In 1999, Butler Lampson gave a talk about the past and future of “computer systems research”. Here are his opinions from 1999 on "what worked".
|Address spaces||RISC||Fancy type systems|
|Packet nets||Garbage collection||Functional programming|
|Objects / subtypes||Reuse||Formal methods|
|RDB and SQL||Software engineering|
|Bitmaps and GUIs||Distributed computing|
Basically everything that was a Yes in 1999 is still important today. Looking at the Maybe category, we have:
This is, unfortunately, still a Maybe. Between the end of Dennard scaling and the continued demand for compute, chips now expose plenty of the parallelism to the programmer. Concurrency has gotten much easier to deal with, but really extracting anything close to the full performance available isn't much easier than it was in 1999.
In 2009, Erik Meijer and Butler Lampson talked about this, and Lampson's comment was that when they came up with threading, locks, and conditional variables at PARC, they thought they were creating something that programmers could use to take advantage of parallelism, but that they now have decades of evidence that they were wrong. Lampson further remarks that to do parallel programming, what you need to do is put all your parallelism into a little box and then have a wizard go write the code in that box. Not much has changed since 2009.
Also, note that I'm using the same criteria to judge all of these. Whenever you say something doesn't work, someone will drop in say that, no wait, here's a PhD that demonstrates that someone has once done this thing, or here are nine programs that demonstrate that Idris is, in fact, widely used in large scale production systems. I take Lampson's view, which is that if the vast majority of programmers are literally incapable of using a certain class of technologies, that class of technologies has probably not succeeded.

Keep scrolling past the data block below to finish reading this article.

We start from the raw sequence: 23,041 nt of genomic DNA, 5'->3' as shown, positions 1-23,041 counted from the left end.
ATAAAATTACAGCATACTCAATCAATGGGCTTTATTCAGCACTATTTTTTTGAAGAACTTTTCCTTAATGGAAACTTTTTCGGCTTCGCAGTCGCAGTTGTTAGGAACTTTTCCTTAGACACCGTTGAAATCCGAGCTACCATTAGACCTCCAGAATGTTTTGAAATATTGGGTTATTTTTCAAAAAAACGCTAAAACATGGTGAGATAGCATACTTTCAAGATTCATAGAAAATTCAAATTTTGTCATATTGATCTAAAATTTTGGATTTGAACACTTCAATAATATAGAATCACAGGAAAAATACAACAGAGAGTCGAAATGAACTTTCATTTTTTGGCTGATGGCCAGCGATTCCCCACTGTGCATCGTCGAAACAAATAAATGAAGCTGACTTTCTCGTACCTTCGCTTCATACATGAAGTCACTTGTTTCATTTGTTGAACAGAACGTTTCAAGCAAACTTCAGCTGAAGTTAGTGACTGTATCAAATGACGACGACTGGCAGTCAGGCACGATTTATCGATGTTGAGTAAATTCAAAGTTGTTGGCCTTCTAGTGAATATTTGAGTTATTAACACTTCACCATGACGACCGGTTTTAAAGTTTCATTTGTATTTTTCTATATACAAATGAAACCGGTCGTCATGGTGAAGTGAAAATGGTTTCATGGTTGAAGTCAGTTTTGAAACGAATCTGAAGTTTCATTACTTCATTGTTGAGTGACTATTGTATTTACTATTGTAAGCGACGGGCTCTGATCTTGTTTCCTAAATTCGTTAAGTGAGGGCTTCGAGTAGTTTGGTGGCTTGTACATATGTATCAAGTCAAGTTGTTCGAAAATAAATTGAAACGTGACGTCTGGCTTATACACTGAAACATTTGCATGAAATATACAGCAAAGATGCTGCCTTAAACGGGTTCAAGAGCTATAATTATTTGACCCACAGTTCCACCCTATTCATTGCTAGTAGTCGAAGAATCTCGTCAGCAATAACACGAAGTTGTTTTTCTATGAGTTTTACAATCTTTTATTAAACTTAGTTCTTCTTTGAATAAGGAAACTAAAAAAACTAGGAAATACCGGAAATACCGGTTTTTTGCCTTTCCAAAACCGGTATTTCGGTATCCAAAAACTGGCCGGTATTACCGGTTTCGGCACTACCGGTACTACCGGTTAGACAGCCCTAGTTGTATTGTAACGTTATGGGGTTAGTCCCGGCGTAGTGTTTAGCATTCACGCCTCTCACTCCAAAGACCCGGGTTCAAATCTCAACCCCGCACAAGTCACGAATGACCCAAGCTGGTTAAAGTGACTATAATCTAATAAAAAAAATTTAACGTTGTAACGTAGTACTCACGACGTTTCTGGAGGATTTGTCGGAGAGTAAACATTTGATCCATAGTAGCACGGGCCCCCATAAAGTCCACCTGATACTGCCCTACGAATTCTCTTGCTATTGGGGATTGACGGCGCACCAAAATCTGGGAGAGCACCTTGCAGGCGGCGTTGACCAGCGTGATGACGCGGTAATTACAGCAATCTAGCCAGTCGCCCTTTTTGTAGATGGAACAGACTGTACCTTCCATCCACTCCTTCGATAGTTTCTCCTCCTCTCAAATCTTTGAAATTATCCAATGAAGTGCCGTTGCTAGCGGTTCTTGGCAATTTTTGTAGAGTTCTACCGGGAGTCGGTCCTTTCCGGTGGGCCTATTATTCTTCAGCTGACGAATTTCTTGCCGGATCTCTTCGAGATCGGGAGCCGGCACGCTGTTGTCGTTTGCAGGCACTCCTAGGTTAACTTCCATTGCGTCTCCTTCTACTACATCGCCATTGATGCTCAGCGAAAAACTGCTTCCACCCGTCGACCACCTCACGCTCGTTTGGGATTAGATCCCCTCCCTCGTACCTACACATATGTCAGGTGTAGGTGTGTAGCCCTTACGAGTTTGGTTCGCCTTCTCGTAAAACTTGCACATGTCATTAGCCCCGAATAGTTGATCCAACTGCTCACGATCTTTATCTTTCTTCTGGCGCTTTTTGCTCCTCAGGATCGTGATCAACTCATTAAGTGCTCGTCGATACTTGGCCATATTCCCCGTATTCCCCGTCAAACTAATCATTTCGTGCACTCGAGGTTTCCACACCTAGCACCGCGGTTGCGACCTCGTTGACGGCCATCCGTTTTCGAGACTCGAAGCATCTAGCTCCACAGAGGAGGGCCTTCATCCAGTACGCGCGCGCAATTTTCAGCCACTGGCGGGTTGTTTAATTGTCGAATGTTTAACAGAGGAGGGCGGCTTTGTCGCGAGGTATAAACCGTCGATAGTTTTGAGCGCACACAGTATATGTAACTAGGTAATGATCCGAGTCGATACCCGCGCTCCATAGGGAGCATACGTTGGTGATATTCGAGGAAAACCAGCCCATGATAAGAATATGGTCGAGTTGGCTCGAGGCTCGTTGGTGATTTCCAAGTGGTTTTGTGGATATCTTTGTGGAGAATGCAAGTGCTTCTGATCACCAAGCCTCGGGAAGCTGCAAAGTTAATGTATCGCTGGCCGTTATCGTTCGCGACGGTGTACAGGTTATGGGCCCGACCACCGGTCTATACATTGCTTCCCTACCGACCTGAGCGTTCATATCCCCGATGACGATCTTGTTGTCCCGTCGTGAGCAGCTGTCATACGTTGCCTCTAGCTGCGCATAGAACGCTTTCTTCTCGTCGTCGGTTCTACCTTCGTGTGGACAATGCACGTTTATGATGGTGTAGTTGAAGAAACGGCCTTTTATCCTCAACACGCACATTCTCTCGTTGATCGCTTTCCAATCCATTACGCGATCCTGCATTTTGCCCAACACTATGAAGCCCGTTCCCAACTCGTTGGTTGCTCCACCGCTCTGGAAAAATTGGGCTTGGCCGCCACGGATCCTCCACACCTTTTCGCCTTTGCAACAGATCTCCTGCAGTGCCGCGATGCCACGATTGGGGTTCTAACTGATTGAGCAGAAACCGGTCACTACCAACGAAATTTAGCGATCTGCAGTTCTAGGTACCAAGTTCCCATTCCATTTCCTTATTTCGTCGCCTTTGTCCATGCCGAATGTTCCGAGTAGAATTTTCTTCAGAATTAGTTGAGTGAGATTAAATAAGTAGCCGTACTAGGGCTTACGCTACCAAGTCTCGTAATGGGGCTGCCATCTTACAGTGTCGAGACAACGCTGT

On recent advancements in parallelism, Intel recently added features that make it easier to take advantage of trivial parallelism by co-scheduling multiple applications on the same machine without interference, but outside of a couple big companies, no one's really taking advantage of this yet. They also added hardware support for STM recently, but it's still not clear how much STM helps with usability when designing large scale systems.
If this was a Maybe in 1999 it's certainly a No now. In the 80s and 90s a lot of folks, probably the majority of folks, believed RISC was going to take over the world and x86 was doomed. In 1991, Apple, IBM, and Motorola got together to create PowerPC (PPC) chips that were going to demolish Intel in the consumer market. They opened the Somerset facility for chip design, and collected a lot of their best folks for what was going to be a world changing effort. At the upper end of the market, DEC's Alpha chips were getting twice the performance of Intel's, and their threat to the workstation market was serious enough that Microsoft ported Windows NT to the Alpha. DEC started a project to do dynamic translation from x86 to Alpha; at the time the project started, the projected performance of x86 basically running in emulation on Alpha was substantially better than native x86 on Intel chips.